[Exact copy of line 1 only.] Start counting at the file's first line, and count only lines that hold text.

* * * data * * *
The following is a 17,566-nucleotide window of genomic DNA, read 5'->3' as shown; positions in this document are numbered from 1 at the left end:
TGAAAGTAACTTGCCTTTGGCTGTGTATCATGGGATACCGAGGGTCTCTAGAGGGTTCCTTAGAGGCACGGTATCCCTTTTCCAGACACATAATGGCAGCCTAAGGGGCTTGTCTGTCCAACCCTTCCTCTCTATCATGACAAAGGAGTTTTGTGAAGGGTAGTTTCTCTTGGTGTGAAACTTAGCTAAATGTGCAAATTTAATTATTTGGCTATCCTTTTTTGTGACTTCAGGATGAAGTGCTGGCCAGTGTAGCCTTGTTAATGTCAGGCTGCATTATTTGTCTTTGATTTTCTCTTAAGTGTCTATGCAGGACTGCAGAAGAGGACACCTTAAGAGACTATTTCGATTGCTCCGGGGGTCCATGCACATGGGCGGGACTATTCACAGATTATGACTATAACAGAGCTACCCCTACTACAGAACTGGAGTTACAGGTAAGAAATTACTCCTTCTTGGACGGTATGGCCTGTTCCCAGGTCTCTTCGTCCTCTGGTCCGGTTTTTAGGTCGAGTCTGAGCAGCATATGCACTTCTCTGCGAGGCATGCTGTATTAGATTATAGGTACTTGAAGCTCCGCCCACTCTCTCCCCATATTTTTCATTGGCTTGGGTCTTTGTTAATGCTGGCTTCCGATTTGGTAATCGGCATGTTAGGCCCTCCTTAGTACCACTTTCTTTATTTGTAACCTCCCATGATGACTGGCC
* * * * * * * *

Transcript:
The following is a 17,566-nucleotide window of genomic DNA, read 5'->3' as shown; positions in this document are numbered from 1 at the left end: